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Zoning: The next frontier (I)

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By Mohammed Adamu

This hopefully three or four-part piece will be a re-jig of a three-part series I wrote in 2010, titled In Search of Pro-Zoning Luminaries. As the issue of zoning or power-sharing is sure to soon take the centre-stage of our political discourse, we may as well begin to begin, from the beginning. As the philosopher-poet, George Santayana would say: “Those who will not remember history are condemned to repeat it.

In search of pro-zoning luminaries (III)

As a body corporate, and fully conscious of the constitutional right of contest of its members, the Peoples Democratic Party, PDP, had, as far back as 1999, consensually agreed on a North-South presidential power-sharing arrangement. It was easier done than said for politicians. But to lawyers, this was sure to subordinate its members’ superior constitutional right of contest to the vagaries of an inferior majoritarian privilege –namely the privilege, by consensus or by a ‘simple majority’, to adopt a position on a matter that the constitution is noncommittal about. The idea was that political power would now be rotated regionally rather than geo-ethnically between the North and the South.

And the political south (to be specific, the Southwest), still smarting from the unjust annulment of June 12, would be the first to draw from this intra-party agreement. Even though the late Abubakar Rimi, a northerner, would be the only member of the PDP who would put the legitimacy of that consensual agreement to test not only by publicly condemning it as undemocratic and illegal, but also by throwing his hat in the ring to contest for the office of the president alongside a south-western Olusegun Obasanjo and a south-eastern, Alex Ekweme.

Rimi’s participation had virtually invalidated the ‘gentleman’s agreement’, and there was technically now, no proverbial ‘good turn’ that the North could be said to have done the South that it too should ‘deserve another’ done to it at the expiration of Obasanjo’s terms. Probably the North should’ve, in one voice, condemned or disowned Rimi’s recalcitrance –which, let’s face it, it did not. And how could it anyway, when most it was not PDP. Nor did the North, when Obasanjo was almost toying with the idea of handing over to one of Donald Duke or Peter Odili, feel obligated to protest the violation of a strictly intra-party agreement.

By the way, Obasanjo was probably stupefied that the North did not seem to care a hoot who he handed over to. Perhaps because the North virtually wanted no such gratification because it too may have no future plan to gratify others whenever it hamstrings its future ‘born-to-rule’ mentality. And maybe it was in blush of his bluff being called off by a nonchalant North that Obasanjo had to make a volte-face to show fidelity to the power-sharing agreement by now anointing a terminally-ill Yar’Adua. This is about the only basis for any southern sense of entitlement, if you like, come 2023, to have power returned to it after Buhari. But if the political premium was paid under a PDP agreement, it is preposterous that the indemnity should now be paid by an All Progressive Congress, APC.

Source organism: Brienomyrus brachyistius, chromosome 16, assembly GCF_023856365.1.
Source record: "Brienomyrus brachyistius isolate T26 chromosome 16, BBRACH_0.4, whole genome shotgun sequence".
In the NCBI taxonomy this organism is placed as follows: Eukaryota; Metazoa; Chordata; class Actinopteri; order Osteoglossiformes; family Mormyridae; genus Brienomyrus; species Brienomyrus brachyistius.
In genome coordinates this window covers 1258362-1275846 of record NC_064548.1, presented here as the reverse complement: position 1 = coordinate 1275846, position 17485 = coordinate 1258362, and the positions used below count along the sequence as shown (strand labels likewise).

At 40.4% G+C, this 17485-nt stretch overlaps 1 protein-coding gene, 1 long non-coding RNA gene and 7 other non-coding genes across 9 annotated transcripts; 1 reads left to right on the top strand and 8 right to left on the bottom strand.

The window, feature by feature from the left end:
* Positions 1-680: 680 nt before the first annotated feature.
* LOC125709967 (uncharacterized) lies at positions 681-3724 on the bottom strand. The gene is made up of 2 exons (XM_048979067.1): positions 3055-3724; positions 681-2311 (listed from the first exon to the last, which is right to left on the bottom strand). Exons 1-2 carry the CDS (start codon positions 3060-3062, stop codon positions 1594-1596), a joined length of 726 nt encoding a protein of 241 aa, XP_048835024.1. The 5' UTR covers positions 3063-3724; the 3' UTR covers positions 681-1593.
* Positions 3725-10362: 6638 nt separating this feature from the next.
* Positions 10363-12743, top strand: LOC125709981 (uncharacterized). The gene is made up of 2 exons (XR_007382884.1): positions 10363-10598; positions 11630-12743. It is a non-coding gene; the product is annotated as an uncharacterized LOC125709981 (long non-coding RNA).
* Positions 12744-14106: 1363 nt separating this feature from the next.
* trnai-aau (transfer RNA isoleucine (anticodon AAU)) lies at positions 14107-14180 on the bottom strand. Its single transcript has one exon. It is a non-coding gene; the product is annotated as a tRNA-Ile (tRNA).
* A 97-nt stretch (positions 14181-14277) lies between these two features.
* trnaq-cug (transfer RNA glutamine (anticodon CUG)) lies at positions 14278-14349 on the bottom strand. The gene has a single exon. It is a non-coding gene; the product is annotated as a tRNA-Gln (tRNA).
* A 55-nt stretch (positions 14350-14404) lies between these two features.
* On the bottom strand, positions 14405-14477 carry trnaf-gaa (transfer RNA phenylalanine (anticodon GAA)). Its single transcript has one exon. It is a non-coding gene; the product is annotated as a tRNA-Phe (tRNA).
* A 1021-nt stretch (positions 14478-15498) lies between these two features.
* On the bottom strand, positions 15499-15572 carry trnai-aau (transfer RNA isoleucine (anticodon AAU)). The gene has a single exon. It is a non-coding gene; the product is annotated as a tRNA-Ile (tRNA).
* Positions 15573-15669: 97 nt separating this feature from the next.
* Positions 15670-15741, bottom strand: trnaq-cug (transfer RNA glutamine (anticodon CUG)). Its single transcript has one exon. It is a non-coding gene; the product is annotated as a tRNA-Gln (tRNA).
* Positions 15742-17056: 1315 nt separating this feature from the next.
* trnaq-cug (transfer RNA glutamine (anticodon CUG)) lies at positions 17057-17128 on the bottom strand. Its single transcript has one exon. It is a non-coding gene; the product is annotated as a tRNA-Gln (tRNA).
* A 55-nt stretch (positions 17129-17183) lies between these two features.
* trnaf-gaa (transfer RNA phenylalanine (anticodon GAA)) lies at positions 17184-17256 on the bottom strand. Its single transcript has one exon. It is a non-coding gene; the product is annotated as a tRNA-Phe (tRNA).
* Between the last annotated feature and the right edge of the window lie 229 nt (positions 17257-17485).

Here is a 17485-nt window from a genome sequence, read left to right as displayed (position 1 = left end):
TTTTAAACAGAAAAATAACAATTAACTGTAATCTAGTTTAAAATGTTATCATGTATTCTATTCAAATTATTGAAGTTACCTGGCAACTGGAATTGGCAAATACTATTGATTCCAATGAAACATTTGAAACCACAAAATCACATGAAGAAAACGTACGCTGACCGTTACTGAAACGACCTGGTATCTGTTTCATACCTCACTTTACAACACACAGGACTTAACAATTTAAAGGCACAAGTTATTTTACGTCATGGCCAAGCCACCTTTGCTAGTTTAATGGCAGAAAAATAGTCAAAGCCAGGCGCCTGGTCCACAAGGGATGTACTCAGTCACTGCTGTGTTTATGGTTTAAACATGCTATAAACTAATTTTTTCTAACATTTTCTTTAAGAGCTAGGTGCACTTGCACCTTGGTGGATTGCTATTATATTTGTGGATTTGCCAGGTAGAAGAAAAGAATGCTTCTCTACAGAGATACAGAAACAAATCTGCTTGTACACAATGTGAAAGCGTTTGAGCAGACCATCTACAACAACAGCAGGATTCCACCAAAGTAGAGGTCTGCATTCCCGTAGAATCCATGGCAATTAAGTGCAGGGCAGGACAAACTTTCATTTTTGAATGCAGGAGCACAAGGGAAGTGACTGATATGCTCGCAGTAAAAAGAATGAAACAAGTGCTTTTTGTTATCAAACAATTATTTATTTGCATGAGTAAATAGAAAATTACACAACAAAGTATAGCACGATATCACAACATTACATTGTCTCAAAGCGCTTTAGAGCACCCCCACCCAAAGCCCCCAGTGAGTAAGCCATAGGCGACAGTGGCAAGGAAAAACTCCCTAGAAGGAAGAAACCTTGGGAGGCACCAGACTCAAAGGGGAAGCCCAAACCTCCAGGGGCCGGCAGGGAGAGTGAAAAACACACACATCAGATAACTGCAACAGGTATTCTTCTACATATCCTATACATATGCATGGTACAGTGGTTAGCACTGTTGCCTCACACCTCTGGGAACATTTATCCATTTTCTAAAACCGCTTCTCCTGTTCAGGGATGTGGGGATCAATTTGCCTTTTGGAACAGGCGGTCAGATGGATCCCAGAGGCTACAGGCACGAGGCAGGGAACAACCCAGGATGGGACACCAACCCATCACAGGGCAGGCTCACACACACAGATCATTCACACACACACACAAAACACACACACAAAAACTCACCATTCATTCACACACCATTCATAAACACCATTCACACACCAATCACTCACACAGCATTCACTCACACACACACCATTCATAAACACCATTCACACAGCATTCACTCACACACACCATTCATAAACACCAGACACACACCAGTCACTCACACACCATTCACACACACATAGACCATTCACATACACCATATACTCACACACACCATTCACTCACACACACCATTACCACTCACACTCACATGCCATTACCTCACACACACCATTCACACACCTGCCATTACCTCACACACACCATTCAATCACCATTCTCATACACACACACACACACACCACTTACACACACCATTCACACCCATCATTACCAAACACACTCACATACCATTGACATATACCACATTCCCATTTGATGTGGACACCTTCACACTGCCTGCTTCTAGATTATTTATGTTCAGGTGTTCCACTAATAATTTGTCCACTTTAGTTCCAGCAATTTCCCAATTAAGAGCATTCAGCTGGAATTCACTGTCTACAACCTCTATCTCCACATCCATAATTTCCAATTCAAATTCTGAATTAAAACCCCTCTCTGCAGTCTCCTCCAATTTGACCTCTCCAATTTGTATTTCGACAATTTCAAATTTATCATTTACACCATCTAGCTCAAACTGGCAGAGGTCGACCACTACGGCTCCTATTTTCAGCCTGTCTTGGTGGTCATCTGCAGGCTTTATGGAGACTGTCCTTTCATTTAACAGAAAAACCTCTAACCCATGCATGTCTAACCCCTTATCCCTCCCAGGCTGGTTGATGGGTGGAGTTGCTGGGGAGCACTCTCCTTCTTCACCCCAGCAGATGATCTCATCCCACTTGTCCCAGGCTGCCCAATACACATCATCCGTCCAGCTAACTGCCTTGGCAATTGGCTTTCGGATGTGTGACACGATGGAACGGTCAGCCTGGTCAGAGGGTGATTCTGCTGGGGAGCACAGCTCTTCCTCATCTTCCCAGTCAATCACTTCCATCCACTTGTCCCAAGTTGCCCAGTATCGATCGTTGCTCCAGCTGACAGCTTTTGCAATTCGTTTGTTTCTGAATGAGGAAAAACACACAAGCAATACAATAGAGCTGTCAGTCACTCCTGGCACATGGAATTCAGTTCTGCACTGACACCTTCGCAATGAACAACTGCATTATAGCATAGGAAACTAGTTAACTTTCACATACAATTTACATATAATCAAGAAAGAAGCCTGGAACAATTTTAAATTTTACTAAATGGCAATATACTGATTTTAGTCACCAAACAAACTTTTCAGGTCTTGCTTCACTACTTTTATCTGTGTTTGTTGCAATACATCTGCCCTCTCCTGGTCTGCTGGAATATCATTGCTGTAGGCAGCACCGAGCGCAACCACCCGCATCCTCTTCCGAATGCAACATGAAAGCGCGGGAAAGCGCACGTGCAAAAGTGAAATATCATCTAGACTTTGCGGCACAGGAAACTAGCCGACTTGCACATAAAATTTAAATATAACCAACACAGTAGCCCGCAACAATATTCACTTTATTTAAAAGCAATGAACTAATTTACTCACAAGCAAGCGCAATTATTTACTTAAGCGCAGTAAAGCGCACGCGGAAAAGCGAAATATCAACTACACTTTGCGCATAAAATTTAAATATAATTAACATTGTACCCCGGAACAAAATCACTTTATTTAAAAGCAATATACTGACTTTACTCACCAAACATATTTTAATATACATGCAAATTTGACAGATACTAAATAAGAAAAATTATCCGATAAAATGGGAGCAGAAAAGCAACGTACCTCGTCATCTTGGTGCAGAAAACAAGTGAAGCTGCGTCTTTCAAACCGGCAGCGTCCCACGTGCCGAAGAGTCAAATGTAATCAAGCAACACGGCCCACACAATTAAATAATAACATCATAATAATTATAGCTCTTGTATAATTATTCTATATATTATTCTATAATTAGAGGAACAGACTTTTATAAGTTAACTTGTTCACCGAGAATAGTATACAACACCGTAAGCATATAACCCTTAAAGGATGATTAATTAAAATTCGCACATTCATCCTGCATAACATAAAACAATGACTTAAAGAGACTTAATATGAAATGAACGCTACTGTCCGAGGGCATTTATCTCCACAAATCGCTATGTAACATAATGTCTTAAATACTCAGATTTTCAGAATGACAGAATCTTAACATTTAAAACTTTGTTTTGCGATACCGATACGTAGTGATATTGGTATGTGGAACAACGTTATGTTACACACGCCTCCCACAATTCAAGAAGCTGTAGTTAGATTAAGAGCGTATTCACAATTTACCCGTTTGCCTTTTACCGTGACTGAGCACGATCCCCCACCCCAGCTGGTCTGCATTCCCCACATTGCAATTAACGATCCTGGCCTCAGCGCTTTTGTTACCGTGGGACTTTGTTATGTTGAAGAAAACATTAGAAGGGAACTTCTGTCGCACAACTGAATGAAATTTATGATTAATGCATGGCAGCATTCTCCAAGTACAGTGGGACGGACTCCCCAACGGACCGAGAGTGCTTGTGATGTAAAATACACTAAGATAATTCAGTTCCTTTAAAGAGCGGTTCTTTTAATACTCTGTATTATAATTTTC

But back to the legal validity of zoning itself; by contesting especially the 1999 primaries of the PDP, Abubakar Rimi was practically demonstrating his personal refusal to forfeit his superior constitutional right of contest by submitting it to the regulation of an inferior internal party arrangement. Had he won the primaries, as indeed he could have, Rimi would’ve been the proverbial ‘spanner’ right in the works of a democratic consensus that had sought to sanctify power-sharing. Meaning that the constitutional right of contest of just one member of a political party is superior to the consensual or majoritarian will of all its members. A member must wilfully forfeit such constitutional right, before an ordinary non-constitutional privilege can legitimately subsume it.

By the rule emanating from the Common law case of ‘Foss V Harbottle’, Rimi would still have had a pretty justiciable case, had the PDP, on the grounds of the zoning consensus, dared to prevent him from exercising his constitutional right of contest. The Harbottle rule established the principle that in the event of an irregular situation (e.g. foisting a zoning agreement on members) in the internal management of a ‘body corporate’; and if the ‘irregularity’ is one capable of being ratified by a majority of the members of that ‘body’, the courts will not entertain a suit by a minority member who has not first exhausted the internal resolution mechanism of the ‘body’.

Meaning for example, that if Rimi had been disqualified by the party’s screening committee strictly on the grounds of illegibility occasioned by not being from the South where the ticket had been zoned to, under normal circumstances he would first have had to petition the appropriate organ of the party and get no justice from it, before he could approach the courts for the regularization of the irregularity (of zoning) that had appropriated his constitutional right of contest. But not if the circumstances are not normal. Then he can approach the courts straight without having to exhaust the internal resolution mechanism of the party.